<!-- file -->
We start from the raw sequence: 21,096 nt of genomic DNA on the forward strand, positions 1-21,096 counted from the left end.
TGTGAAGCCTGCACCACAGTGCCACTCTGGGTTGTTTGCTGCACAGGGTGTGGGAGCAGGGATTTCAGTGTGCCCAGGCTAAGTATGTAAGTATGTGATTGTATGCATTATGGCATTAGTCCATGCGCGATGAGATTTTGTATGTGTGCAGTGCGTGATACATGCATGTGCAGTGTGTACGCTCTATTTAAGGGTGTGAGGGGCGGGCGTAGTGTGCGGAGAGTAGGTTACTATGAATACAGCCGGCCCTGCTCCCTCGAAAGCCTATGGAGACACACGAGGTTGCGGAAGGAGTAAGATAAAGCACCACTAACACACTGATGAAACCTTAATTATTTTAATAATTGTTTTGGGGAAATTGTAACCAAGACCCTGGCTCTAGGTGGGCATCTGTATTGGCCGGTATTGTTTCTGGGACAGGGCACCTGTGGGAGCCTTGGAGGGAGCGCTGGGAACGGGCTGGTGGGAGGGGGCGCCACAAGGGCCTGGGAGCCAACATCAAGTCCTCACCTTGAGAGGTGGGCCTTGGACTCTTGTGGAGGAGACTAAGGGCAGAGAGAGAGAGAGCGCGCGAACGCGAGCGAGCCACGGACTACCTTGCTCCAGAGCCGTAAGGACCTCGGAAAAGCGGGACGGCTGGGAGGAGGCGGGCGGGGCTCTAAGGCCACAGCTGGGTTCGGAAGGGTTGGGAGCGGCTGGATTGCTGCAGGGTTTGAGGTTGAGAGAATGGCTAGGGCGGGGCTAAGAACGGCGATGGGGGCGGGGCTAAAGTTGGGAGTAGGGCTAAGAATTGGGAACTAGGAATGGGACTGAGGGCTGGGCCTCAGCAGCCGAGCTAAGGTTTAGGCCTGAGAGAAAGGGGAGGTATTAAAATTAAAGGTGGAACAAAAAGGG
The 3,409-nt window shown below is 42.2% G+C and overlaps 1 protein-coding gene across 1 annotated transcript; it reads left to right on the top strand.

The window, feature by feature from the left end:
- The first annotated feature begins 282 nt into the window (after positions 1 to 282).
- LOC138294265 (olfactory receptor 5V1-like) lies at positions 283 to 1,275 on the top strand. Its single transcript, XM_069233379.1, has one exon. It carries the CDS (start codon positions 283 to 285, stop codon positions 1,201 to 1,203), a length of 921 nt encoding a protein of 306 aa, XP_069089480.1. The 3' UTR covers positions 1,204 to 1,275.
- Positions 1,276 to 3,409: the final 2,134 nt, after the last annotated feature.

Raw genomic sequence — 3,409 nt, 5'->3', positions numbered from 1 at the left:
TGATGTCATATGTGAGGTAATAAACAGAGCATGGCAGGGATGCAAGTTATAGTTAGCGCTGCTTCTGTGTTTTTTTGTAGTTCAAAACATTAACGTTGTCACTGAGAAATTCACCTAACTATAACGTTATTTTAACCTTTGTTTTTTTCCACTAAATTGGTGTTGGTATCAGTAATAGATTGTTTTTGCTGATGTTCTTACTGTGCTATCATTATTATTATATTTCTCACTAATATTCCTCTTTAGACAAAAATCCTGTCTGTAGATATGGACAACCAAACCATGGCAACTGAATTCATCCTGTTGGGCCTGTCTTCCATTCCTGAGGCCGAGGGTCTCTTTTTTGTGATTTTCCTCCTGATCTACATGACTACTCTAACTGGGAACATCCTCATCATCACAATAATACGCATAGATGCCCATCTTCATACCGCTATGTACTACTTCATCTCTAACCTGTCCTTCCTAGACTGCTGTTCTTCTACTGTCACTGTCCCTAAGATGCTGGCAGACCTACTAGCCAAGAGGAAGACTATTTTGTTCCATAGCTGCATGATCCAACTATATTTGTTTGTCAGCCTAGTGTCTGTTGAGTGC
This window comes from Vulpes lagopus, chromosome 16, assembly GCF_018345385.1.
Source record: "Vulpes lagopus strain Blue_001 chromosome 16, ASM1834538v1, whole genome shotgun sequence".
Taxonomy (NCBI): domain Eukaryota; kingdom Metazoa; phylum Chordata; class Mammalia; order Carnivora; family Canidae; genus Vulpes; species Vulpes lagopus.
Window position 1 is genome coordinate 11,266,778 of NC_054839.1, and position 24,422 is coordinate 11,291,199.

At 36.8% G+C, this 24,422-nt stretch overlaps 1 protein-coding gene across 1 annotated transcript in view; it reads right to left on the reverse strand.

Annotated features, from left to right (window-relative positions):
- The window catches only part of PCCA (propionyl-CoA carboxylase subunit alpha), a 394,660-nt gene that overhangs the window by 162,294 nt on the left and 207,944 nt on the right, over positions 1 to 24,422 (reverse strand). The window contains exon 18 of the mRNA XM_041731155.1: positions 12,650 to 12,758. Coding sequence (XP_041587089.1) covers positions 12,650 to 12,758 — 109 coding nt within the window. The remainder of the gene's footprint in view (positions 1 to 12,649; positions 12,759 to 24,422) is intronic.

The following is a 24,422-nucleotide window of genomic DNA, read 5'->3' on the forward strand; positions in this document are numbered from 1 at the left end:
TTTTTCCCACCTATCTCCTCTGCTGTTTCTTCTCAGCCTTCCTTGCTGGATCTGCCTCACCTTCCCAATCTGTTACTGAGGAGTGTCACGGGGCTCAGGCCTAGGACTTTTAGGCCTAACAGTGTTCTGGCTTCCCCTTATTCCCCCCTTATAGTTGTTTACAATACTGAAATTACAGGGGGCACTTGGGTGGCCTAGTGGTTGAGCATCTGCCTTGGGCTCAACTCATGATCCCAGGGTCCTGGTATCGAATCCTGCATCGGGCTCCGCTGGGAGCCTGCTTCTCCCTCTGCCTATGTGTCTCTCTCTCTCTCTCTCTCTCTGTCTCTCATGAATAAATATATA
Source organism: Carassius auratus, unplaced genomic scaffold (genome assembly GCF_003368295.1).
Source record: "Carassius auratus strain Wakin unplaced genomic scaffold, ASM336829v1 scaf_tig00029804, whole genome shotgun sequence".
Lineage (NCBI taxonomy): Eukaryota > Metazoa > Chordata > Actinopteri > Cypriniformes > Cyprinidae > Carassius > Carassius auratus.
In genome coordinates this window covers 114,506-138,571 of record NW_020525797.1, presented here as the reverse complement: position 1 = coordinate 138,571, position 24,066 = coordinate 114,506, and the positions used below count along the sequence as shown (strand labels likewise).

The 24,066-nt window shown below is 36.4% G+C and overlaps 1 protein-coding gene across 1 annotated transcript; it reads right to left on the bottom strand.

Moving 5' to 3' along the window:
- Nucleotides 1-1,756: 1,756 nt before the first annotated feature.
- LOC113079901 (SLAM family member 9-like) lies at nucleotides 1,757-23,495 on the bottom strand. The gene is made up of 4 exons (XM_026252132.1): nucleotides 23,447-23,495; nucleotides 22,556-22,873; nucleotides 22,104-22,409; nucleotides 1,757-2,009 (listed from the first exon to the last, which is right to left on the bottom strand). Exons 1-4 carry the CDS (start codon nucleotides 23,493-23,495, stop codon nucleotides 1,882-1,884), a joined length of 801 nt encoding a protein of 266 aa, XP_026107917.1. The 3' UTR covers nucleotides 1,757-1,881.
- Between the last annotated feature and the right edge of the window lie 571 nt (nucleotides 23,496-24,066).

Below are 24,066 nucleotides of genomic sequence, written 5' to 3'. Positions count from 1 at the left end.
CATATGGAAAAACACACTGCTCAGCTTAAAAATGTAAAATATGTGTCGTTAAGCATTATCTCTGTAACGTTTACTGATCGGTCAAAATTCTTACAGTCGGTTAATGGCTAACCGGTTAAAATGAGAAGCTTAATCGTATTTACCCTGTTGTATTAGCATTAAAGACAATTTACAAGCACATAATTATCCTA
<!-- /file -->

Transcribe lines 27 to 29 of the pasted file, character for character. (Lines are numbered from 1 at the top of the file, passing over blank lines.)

- Between the last annotated feature and the right edge of the window lie 571 nt (nucleotides 23,496-24,066).

Below are 24,066 nucleotides of genomic sequence, written 5' to 3'. Positions count from 1 at the left end.
CATATGGAAAAACACACTGCTCAGCTTAAAAATGTAAAATATGTGTCGTTAAGCATTATCTCTGTAACGTTTACTGATCGGTCAAAATTCTTACAGTCGGTTAATGGCTAACCGGTTAAAATGAGAAGCTTAATCGTATTTACCCTGTTGTATTAGCATTAAAGACAATTTACAAGCACATAATTATCCTA